An important step taken to strengthen engineering education and research in Pakistan was to establish a network of several world class foreign engineering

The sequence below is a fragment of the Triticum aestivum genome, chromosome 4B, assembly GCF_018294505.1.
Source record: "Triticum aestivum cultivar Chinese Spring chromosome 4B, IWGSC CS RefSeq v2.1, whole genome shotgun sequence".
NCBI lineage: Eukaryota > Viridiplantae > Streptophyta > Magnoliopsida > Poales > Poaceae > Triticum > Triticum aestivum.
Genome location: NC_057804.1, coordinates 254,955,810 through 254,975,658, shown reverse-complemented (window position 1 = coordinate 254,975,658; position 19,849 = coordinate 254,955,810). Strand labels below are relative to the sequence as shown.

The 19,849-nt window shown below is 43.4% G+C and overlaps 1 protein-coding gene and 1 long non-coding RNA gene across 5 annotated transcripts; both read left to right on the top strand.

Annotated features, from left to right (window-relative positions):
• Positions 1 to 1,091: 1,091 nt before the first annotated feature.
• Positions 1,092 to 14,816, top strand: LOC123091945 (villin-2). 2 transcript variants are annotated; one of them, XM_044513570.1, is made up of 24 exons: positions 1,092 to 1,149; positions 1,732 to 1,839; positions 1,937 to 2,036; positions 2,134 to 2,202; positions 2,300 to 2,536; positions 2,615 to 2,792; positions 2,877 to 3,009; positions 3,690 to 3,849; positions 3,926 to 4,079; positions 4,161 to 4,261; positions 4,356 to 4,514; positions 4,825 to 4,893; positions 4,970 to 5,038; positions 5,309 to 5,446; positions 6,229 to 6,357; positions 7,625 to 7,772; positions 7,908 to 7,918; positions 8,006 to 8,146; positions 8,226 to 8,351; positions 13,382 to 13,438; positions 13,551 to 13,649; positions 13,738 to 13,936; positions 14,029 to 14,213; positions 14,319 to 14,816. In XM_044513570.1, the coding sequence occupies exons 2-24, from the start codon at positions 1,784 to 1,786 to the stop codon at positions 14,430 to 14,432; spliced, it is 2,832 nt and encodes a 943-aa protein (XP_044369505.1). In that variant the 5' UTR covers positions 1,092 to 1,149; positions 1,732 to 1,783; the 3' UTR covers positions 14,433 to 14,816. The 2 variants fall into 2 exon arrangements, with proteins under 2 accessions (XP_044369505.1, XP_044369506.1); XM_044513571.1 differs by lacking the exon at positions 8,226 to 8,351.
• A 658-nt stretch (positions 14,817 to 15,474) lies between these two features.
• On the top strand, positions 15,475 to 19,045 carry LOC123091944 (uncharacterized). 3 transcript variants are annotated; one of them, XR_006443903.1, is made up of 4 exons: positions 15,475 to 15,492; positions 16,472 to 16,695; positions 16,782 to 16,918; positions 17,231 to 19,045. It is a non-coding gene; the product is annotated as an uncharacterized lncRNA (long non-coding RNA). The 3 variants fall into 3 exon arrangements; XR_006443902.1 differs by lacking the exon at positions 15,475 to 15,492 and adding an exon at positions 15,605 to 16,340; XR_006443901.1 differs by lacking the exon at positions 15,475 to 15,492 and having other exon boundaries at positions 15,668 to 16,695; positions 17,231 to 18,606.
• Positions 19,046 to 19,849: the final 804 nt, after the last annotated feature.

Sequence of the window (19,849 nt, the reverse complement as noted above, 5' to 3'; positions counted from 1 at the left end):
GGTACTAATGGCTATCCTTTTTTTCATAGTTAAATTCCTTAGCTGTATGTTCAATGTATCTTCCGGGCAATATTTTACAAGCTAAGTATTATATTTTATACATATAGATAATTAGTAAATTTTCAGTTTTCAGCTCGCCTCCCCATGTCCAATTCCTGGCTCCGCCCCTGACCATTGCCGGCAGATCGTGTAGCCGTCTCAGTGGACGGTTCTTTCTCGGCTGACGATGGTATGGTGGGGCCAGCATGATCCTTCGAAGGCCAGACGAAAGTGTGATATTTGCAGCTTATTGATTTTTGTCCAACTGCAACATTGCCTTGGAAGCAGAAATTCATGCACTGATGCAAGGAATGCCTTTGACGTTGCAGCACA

universities. The model chosen was a unique one by all accounts. The students in Pakistan would have been enrolled into courses offered by the top engineering universities in Germany, France, Italy, Sweden, Austria, China and other countries. The model involved partnership with consortia of top universities (rather than with any single foreign university) so that good quality faculty could become available in sufficient numbers. Moreover each foreign university would have been responsible for setting up just one or two departments within the Pakistani university so that “Multi-degree Pakistani Universities” would have been established with several good foreign universities giving their degrees to the students in a single Pakistani university. Such a system exists nowhere else in the world and provides the advantage that a single Pakistani university could benefit from the strength of several leading foreign engineering universities. The students would have studied exactly the same curriculum as offered by the foreign universities, they would have been taught by foreign high quality faculty and they would have received degrees from reputable foreign universities without ever going abroad. This would have brought world class engineering education at a very affordable cost to Pakistani students and created the needed momentum for our engineering industry to start massive investments in engineering industries. At present Pakistani parents spend about Rs. 100 billion annually in sending their children abroad for studies. Much of this money would have been saved. Thus 9 top German engineering universities formed a strong consortium to establish a world class engineering university in Lahore. Similar consortia were formed by Italy, Austria and China. Lands for all the universities were generously provided by the provincial governments and the Prime Minister of Pakistan laid the foundation stone of the Pakistan-French University. Classes of the German, Austrian, Italian and Chinese were planned to commence in October 2008.